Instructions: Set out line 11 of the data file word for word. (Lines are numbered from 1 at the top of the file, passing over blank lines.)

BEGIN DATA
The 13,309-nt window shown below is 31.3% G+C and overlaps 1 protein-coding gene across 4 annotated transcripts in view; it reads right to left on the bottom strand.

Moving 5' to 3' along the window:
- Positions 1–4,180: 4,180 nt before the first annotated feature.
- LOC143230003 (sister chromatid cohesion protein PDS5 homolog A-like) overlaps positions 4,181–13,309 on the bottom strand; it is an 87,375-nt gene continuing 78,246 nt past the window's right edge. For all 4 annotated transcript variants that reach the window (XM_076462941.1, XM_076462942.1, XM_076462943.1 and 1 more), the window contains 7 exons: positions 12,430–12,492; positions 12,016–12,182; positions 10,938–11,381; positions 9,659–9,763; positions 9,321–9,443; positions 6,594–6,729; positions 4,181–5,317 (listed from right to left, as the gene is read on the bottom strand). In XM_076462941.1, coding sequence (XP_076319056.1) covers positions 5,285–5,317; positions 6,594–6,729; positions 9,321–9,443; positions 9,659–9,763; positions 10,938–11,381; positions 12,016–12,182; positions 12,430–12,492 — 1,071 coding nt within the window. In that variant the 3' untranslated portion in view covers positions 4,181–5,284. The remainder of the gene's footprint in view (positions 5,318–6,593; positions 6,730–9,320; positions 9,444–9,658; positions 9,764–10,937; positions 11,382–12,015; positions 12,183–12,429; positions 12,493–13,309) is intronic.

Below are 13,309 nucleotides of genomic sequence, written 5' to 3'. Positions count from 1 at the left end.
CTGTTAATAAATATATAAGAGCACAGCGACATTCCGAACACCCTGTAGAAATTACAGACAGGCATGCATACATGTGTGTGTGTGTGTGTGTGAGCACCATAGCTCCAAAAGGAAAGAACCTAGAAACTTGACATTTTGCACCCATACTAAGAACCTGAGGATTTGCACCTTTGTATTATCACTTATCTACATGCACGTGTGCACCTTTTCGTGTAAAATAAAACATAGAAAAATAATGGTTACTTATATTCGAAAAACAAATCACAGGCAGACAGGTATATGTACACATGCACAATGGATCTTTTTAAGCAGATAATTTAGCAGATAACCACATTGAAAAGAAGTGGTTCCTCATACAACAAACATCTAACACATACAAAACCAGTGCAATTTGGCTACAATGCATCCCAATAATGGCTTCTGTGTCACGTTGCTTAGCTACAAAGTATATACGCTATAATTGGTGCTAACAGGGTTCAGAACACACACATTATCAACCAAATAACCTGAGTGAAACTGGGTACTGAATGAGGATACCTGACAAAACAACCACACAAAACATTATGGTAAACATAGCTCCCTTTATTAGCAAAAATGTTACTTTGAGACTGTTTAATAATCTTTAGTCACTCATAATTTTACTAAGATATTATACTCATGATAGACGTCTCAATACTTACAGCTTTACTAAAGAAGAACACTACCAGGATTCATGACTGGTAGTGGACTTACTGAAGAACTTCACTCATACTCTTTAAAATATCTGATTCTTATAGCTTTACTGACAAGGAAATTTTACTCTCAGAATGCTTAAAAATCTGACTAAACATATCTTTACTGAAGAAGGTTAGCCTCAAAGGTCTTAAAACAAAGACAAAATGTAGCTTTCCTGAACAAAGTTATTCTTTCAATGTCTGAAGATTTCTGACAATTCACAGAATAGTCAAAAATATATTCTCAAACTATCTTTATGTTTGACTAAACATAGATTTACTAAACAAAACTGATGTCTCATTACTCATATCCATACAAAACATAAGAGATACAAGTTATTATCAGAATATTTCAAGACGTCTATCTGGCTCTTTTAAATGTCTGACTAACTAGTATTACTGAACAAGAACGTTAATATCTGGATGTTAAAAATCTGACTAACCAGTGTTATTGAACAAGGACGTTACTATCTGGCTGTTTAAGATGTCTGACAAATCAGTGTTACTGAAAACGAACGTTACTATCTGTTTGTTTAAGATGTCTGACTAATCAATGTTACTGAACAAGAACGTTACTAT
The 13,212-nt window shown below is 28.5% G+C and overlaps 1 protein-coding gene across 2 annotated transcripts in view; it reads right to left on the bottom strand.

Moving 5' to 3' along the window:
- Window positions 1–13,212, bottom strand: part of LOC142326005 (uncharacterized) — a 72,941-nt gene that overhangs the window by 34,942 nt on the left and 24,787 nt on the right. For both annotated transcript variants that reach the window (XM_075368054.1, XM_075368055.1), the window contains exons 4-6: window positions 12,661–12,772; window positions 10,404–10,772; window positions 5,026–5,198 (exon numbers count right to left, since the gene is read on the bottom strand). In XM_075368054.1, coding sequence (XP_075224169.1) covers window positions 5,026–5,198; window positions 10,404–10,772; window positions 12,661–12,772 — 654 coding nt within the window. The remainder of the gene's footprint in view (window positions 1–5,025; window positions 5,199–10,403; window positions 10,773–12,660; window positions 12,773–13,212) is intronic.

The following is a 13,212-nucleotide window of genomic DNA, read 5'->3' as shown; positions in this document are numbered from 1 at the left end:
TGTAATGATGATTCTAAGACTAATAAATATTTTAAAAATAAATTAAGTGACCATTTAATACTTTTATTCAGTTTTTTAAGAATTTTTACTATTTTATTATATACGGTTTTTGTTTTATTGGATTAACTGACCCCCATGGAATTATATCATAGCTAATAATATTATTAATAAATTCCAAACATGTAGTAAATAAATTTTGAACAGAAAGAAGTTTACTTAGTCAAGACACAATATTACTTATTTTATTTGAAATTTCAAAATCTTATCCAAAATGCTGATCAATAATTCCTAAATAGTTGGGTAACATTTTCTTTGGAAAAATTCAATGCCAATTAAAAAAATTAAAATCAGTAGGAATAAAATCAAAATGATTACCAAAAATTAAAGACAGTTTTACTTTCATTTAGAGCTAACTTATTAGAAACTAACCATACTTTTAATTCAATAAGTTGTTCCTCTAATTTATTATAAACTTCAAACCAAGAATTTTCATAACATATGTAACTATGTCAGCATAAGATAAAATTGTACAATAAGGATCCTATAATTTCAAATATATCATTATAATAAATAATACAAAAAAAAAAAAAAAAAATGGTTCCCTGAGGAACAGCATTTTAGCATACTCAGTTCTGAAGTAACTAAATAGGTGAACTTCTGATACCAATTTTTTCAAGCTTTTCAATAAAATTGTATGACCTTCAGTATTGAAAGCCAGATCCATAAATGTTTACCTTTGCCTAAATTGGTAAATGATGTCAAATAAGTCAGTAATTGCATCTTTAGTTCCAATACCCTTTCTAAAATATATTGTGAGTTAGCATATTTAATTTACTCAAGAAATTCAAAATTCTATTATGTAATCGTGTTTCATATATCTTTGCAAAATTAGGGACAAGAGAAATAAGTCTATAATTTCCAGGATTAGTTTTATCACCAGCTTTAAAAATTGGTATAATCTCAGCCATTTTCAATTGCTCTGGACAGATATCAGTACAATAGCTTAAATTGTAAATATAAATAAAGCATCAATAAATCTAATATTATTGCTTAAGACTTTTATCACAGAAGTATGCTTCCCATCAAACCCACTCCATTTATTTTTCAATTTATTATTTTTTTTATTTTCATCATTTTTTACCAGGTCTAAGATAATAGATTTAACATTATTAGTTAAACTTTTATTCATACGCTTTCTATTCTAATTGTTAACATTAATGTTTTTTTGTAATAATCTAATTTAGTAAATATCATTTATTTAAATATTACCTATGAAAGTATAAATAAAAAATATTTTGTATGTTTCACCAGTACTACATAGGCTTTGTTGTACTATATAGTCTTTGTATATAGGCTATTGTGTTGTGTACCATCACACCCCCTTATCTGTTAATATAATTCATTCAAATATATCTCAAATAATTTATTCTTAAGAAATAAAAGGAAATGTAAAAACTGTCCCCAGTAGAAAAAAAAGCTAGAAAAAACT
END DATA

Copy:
TGTAATGATGATTCTAAGACTAATAAATATTTTAAAAATAAATTAAGTGACCATTTAATACTTTTATTCAGTTTTTTAAGAATTTTTACTATTTTATTATATACGGTTTTTGTTTTATTGGATTAACTGACCCCCATGGAATTATATCATAGCTAATAATATTATTAATAAATTCCAAACATGTAGTAAATAAATTTTGAACAGAAAGAAGTTTACTTAGTCAAGACACAATATTACTTATTTTATTTGAAATTTCAAAATCTTATCCAAAATGCTGATCAATAATTCCTAAATAGTTGGGTAACATTTTCTTTGGAAAAATTCAATGCCAATTAAAAAAATTAAAATCAGTAGGAATAAAATCAAAATGATTACCAAAAATTAAAGACAGTTTTACTTTCATTTAGAGCTAACTTATTAGAAACTAACCATACTTTTAATTCAATAAGTTGTTCCTCTAATTTATTATAAACTTCAAACCAAGAATTTTCATAACATATGTAACTATGTCAGCATAAGATAAAATTGTACAATAAGGATCCTATAATTTCAAATATATCATTATAATAAATAATACAAAAAAAAAAAAAAAAAATGGTTCCCTGAGGAACAGCATTTTAGCATACTCAGTTCTGAAGTAACTAAATAGGTGAACTTCTGATACCAATTTTTTCAAGCTTTTCAATAAAATTGTATGACCTTCAGTATTGAAAGCCAGATCCATAAATGTTTACCTTTGCCTAAATTGGTAAATGATGTCAAATAAGTCAGTAATTGCATCTTTAGTTCCAATACCCTTTCTAAAATATATTGTGAGTTAGCATATTTAATTTACTCAAGAAATTCAAAATTCTATTATGTAATCGTGTTTCATATATCTTTGCAAAATTAGGGACAAGAGAAATAAGTCTATAATTTCCAGGATTAGTTTTATCACCAGCTTTAAAAATTGGTATAATCTCAGCCATTTTCAATTGCTCTGGACAGATATCAGTACAATAGCTTAAATTGTAAATATAAATAAAGCATCAATAAATCTAATATTATTGCTTAAGACTTTTATCACAGAAGTATGCTTCCCATCAAACCCACTCCATTTATTTTTCAATTTATTATTTTTTTTATTTTCATCATTTTTTACCAGGTCTAAGATAATAGATTTAACATTATTAGTTAAACTTTTATTCATACGCTTTCTATTCTAATTGTTAACATTAATGTTTTTTTGTAATAATCTAATTTAGTAAATATCATTTATTTAAATATTACCTATGAAAGTATAAATAAAAAATATTTTGTATGTTTCACCAGTACTACATAGGCTTTGTTGTACTATATAGTCTTTGTATATAGGCTATTGTGTTGTGTACCATCACACCCCCTTATCTGTTAATATAATTCATTCAAATATATCTCAAATAATTTATTCTTAAGAAATAAAAGGAAATGTAAAAACTGTCCCCAGTAGAAAAAAAAGCTAGAAAAAACT